Other parents say they didn’t call for an appointment because their child didn’t need dental care or had any dental problems.
Most parents (67%) believe it is safe for their child to get dental care at this stage of the pandemic, while 14% believe it is not safe and 19% are unsure.
Clark recommends parents concerned about COVID exposure contact their child’s dentist to find out what kinds of precautions are in place. These can include patient and staff screenings and temperature checks, and having patients wait in their cars rather than in the waiting room.
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“It can be helpful for dental providers to be proactive in reminding parents of the importance of regular dental checkups for children,” she says. “Recall notices and website updates outlining changes to practice operations can also help more parents feel safe bringing children for their visit.”
Insurance barriers contribute to accessibility to dental care
Barriers to dental appointments are more common among children with Medicaid dental coverage than among those with private dental insurance.
Among parents who tried to bring their child in for preventive dental care, 15% of parents of children with Medicaid dental coverage said they could not get appointments, compared to 4% of those with private dental insurance and 5% who had no coverage. .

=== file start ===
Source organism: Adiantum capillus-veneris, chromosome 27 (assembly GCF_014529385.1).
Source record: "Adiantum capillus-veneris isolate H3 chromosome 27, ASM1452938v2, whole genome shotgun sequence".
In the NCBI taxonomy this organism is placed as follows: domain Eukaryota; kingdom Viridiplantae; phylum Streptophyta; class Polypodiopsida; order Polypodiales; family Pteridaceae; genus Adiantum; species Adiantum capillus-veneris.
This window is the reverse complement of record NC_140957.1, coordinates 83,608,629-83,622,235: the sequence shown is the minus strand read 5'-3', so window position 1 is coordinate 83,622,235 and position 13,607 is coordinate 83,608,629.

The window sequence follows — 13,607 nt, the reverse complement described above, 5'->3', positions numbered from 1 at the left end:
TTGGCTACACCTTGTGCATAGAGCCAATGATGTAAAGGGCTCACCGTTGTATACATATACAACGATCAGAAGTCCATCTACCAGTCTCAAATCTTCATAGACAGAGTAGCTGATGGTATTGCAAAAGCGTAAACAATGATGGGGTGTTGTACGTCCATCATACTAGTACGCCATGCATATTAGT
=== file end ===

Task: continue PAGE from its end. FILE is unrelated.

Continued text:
Clark notes that even outside of the pandemic, these children often struggle to find a dentist because many providers won’t accept Medicaid payment. Some children receive preventive dental services at schools or public dental clinics, but these services have declined during the pandemic.
Among parents who did not try to schedule a preventive dental appointment, cost was the reason 23% of parents had no dental insurance, compared to very few of those who had private or Medicaid.
“Insurance barriers can lead to unequal opportunities for families to receive essential dental care to keep their children’s teeth healthy,” Clark says.
1 in 4 parents see improvements in child’s oral health habits during pandemic
An unexpected finding from the Mott Poll report was that a quarter of parents reported improvements in their child’s oral health habits during the pandemic.
This included more frequent brushing (16%), flossing (11%) and using fluoride mouthwash (9%) and less consumption of sugary drinks (15%).
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Overall, 28% of parents say their child has made at least one positive change, including more parents of children with Medicaid (37%) or no dental coverage (32%) compared to private dental insurance (24%).
“We were thrilled to find parents describing positive changes in the way their children take care of their teeth at home,” Clark says. “Brushing and flossing daily and avoiding sugary drinks are important ways to prevent tooth decay.
“Parents whose child does not have regular dental checkups should take extra steps to improve daily oral health habits, especially if regular dental care has been delayed or interrupted,” she adds. .